What has the Central Bank been up to?

There is an awful lot of property related lending masquerading as loans to SMEs

UCD economist  Morgan Kelly’s latest warnings about the state of the SME sector have, for obvious reasons. Photo: Don MacMonagle

UCD economist Morgan Kelly’s latest warnings about the state of the SME sector have, for obvious reasons. Photo: Don MacMonagle

Tue, Mar 18, 2014, 12:31

Sometimes things are very simple. Morgan Kelly’s latest warnings about the state of the SME sector have, for obvious reasons, been taken very seriously. They essentially consist of two parts. First, there is an awful lot of property related lending masquerading as loans to small businesses. Loans that should have provided funds for working and investment capital, not to buy the field next door. Second, if banks were to recognise those loans properly, we would have a second crisis on our hands.

We might debate the size of the problem but this would be a minor quibble. We might also point out that all of this has been known, in a general way, for some time. But the bigger question is focused on just why nobody has ever drawn much attention to the issue before now. In particular, what has the Central Bank been up to?

A cynic might think that a game of bait and switch has been involved: our attention has been focused on a bad debt problem, household mortgages, which has taken a very long time to even begin to be resolved. All the while the Central Bank has been moaning about how slow the banks have been to deal with the mortgage issue. With no movement on personal sector debt, there hasn’t been much interest - until now at least - in looking at other unresolved issues, albeit ones that are potentially just as lethal, in the corporate sector.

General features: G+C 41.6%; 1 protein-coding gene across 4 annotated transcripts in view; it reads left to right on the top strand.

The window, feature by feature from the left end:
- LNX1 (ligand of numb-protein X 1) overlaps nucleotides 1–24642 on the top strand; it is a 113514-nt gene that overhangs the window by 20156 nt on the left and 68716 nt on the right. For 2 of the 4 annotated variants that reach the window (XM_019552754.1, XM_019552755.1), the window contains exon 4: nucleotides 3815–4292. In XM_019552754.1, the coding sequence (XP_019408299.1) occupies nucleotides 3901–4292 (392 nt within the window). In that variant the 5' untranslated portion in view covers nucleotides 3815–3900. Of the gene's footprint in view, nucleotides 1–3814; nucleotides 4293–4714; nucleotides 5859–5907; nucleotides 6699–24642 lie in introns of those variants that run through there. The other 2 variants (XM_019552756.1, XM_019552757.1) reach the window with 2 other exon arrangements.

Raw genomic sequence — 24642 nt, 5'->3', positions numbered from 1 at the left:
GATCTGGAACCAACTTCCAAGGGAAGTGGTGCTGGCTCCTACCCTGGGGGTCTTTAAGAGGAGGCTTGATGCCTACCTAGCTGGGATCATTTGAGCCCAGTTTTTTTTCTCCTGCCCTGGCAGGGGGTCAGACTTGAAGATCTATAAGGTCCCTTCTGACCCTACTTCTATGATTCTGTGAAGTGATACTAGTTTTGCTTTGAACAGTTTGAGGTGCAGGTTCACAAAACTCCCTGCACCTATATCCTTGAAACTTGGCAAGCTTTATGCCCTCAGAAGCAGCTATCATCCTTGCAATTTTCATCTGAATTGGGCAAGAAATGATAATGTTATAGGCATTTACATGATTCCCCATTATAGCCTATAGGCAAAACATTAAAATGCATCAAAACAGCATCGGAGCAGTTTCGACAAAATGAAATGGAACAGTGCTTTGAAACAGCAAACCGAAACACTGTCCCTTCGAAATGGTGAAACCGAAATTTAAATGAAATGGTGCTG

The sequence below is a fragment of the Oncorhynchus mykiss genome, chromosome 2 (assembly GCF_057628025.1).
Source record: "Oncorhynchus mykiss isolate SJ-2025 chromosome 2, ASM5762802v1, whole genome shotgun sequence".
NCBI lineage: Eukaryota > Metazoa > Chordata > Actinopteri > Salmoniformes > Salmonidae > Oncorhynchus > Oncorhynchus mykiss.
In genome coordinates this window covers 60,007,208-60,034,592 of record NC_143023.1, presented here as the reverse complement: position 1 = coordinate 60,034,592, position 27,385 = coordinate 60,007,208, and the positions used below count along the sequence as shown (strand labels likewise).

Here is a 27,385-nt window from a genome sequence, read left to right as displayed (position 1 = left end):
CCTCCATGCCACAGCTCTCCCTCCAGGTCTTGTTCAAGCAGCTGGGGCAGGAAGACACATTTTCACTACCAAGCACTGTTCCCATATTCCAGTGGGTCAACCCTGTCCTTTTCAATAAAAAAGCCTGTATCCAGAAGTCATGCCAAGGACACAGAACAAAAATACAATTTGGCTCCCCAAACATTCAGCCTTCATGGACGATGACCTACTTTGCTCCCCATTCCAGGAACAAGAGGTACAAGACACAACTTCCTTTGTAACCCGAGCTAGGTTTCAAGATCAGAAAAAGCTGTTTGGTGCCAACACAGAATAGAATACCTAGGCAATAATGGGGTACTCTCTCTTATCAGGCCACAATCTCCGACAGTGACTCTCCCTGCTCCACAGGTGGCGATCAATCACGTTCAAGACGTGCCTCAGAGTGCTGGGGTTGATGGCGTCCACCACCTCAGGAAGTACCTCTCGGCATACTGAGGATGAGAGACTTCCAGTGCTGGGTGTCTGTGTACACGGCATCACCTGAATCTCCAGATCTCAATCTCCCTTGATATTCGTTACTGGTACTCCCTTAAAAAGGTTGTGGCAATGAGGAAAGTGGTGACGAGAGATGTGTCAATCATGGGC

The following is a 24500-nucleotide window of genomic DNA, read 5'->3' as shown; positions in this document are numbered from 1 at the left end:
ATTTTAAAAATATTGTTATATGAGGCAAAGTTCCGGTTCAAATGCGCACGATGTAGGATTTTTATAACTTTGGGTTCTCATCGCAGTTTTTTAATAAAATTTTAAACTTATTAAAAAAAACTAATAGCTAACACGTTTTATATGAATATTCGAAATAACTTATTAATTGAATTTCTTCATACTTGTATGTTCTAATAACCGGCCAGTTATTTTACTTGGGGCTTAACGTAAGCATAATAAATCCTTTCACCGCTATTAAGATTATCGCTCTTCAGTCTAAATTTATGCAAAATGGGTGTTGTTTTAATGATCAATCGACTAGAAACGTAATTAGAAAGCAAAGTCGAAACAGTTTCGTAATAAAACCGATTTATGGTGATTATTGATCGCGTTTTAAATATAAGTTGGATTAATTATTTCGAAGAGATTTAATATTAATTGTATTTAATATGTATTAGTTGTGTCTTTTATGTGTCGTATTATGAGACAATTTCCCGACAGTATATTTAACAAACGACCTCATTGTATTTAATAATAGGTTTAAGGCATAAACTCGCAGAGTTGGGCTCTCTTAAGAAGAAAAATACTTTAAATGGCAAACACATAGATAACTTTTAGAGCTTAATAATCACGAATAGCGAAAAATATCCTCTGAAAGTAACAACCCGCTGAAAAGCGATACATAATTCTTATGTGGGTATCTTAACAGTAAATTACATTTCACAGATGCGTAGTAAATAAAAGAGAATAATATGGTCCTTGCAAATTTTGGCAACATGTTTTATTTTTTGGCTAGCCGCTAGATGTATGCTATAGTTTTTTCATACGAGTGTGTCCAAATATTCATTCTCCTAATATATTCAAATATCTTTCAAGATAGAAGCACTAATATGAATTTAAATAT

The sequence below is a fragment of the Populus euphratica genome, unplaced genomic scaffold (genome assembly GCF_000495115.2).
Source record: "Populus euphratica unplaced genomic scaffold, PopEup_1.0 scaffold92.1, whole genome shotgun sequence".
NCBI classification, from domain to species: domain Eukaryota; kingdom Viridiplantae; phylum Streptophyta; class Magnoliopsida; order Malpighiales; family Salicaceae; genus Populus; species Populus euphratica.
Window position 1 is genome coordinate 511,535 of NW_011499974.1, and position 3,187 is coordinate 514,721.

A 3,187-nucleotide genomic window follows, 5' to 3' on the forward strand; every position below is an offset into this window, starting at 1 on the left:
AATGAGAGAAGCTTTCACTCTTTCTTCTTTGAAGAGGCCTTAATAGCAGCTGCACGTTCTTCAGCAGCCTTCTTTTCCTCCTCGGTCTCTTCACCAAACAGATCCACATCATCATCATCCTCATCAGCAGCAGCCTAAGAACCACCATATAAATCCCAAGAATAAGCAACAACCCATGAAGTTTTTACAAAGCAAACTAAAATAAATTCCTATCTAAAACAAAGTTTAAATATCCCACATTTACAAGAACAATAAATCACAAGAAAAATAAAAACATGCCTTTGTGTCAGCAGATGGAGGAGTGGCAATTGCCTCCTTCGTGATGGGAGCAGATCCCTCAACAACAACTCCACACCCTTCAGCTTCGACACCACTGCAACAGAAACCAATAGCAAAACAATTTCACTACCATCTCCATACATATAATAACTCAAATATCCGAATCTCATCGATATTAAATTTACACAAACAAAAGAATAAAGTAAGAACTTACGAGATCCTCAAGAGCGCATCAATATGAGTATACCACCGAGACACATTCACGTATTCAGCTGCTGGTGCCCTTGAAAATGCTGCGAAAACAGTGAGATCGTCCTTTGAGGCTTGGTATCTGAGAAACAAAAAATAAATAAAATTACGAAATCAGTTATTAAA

The Central Bank’s role in all of this is a bit of a mystery. If they wanted the banks to do something, why didn’t they just get them to do it? The lack of response to continuous Central Bank prodding suggests a number of possibilities. Maybe the banks felt empowered to ignore the authorities. Perhaps the prodding was half hearted - if one problem was to be cleared up it would have thrown the focus onto the SMEs. The only time a regulator will force a bank to recognise bad debts is when all are agreed there is sufficient capital to cover those write-offs. Despite protestations to the contrary, there may have been private fears about capital adequacy. Of course, we just don’t know.

This lack of transparency has been infuriating to many. And it inevitably leads to conspiracy theories. It is, of course, a wider European problem: nobody thinks that the upcoming ECB capital adequacy tests are going to come up with too many surprises. Comparisons with the pre-ordained Kiev referendum might be a bit over the top but they do have a point. We do know the answer to the question.

After all this time the banks are still a mess. And nobody has the appetite to do much about it. These are the conclusions that, in the absence of evidence to the contrary, we can have confidence in. Even the attempts to come up with a solution to future banking crises are foundering: the creation of a new resolution mechanism to deal with the next bank failures is descending into farce. Inevitably, on the issue of who pays. And this for a fund size that couldn’t have dealt with Ireland’s bank-bail out, let alone anything larger. So, we haven’t sorted out the last crisis and are now fighting about the next one.

The current generation of European leaders has decided that a little bit of growth cures everything. The bet is that sticking plaster solutions for current and future banking crises will do. The little bit of growth that we observe in the European economy will be enough to keep things together. And will last long enough such that if it all does blow up again, it will be somebody else’s problem.

Given the policy paralysis on this broader canvas it is not surprising that out own authorities have been keen to keep their heads down. If Europe wants to long finger it’s banking woes, who are we to disagree?